- ISBN: 978-1-879080-06-5 — LCCN: 2008908834
5 1/2 x 8 1/2, Paperback,
237 pages, profusely illustrated - $16.95 + $3
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On the morning of 10 April
1944, a cold and overcast day, Thirty-six A-20s of the 416th Bomb Group
dispatched from Wethersfield RAF station in England. Their
to destroy a secret German V-1 Buzz Bomb installation hidden within the
Bois des Huit
Rues (Forest of the 8 streets) near Morbecque and Hazebrouck in
Flanders (northern France). The flight encountered heavy flak and was
forced to make three passes over the target due to cloud
aircraft were lost, with only one crew surviving. A-20G tail
43-9699, flown by 1st Lt. William E. Cramsie with gunners SSgt Charles
R. Henshaw and
SSgt Jack Steward, lost an engine due to flak over the
target on the first pass and stayed with the group on one engine for
two more passes. He was hit again on the third pass and had to
leave the formation. He was unable to make it back across the
Channel to England and went down in Bradwell Bay between North Foreland
on Sea. Neither
the crew nor aircraft were ever located or recovered. Lt.
Cramsie was a graduate of the United States Military Academy (West
Point) class of June 1943. His class was the
most highly decorated in the
history of West Point. He was the first of this illustrious class to be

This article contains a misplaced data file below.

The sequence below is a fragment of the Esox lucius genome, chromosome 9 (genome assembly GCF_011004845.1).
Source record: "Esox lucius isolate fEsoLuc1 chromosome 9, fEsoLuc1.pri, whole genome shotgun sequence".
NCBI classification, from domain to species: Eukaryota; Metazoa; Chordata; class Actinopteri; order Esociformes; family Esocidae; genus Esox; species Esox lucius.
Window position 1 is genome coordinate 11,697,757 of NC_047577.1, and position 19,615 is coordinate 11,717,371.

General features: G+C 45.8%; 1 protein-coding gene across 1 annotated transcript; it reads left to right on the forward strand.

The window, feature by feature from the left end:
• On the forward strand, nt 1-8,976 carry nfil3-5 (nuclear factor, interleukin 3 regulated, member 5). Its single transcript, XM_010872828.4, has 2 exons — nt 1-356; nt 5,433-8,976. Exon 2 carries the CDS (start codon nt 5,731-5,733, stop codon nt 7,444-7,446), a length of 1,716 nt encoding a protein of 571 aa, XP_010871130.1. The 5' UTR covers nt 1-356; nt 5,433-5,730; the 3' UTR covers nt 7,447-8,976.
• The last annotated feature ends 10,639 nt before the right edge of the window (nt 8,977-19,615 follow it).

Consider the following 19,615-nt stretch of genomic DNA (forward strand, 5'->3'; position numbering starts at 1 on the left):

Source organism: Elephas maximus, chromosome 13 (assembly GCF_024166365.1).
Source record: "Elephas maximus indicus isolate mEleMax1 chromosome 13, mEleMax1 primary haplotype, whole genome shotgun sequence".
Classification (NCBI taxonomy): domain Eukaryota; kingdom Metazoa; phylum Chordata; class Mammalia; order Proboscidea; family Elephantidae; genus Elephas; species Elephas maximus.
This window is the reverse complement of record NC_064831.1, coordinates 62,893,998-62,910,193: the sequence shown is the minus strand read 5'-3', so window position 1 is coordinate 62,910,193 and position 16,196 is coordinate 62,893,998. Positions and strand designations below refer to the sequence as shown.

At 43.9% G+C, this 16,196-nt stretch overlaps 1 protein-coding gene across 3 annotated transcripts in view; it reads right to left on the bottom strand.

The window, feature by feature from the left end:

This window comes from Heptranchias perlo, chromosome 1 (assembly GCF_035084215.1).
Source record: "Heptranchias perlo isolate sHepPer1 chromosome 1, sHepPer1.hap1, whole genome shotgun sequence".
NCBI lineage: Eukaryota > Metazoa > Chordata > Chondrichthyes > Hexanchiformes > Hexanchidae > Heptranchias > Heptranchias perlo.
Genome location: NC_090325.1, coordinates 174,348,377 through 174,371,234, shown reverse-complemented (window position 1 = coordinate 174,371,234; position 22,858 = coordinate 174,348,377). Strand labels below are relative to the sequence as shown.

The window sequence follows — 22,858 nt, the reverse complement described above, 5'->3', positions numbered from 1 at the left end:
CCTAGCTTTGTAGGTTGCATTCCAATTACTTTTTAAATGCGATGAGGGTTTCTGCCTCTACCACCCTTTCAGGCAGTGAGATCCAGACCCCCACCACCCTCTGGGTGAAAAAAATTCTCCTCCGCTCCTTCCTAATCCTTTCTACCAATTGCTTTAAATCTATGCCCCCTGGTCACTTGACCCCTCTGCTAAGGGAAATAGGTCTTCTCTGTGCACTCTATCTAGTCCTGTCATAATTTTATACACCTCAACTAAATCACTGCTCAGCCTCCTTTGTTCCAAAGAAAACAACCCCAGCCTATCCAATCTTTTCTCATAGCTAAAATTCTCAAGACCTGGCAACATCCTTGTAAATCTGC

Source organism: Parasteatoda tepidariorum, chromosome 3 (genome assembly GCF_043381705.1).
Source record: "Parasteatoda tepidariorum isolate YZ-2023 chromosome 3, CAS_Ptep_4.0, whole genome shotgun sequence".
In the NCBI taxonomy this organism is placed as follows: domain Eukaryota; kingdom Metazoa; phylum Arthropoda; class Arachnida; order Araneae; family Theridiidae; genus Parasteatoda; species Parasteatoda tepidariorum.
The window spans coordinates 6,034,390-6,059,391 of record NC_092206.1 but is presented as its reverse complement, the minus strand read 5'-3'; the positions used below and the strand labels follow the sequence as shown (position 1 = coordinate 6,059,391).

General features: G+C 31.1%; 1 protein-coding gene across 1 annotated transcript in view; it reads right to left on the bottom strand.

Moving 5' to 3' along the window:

killed in action.
Through a twist of fate, or
perhaps by Providence, the
West Point class ring of Bill Cramsie has
survived and surfaced after more than sixty years. This
artifact, symbolizing the principles of Duty, Honor and Country that
guided Bill Cramsie's life has inspired the telling of his personal
"First to Fall" by Wayne G. Sayles.
The search for Bill Cramsie is a story in itself, filled with
spiritual connections and thin places. The author's experience in
following this yellow brick road is interwoven in a way that makes
this a rather unusual and thought provoking biography.
Comments from 416th Bomb Group (WWII) Veterans:
Bob Basnett: “Just finished reading your book, it seems to be very accurate and brought back many forgotten memories."
Brewer: "...had about given up on reading, but when I unwrapped your
book I actually read it completely...certainly enjoyed it."
Conte: “The depth and effective accountability of events show up
marvelously. It is, indeed, engaging reading.”
Downing: “...an excellent story. Plus the coverage of the
A-20 Havoc operation and West Point is extremely accurate and
Bob Kehres: “It is so beautiful and so easy to read...I can’t begin to convey the emotions it brought out in me.”
Dick Wheeler: “...a marvelous account of a great guy and a true hero."
names of Lt.
Cramsie, and Sergeants Henshaw
and Steward are engraved in the Wall of the Missing
Cemetery and Memorial in Cambridge, England.
Visit the Wayne G. Sayles "First to Fall" blog
Visit the 416th Bomb Group Web Site
Here to Play the "First to Fall" video clip (turn on audio)
Home" courtesy of the
U.S. Air Force Band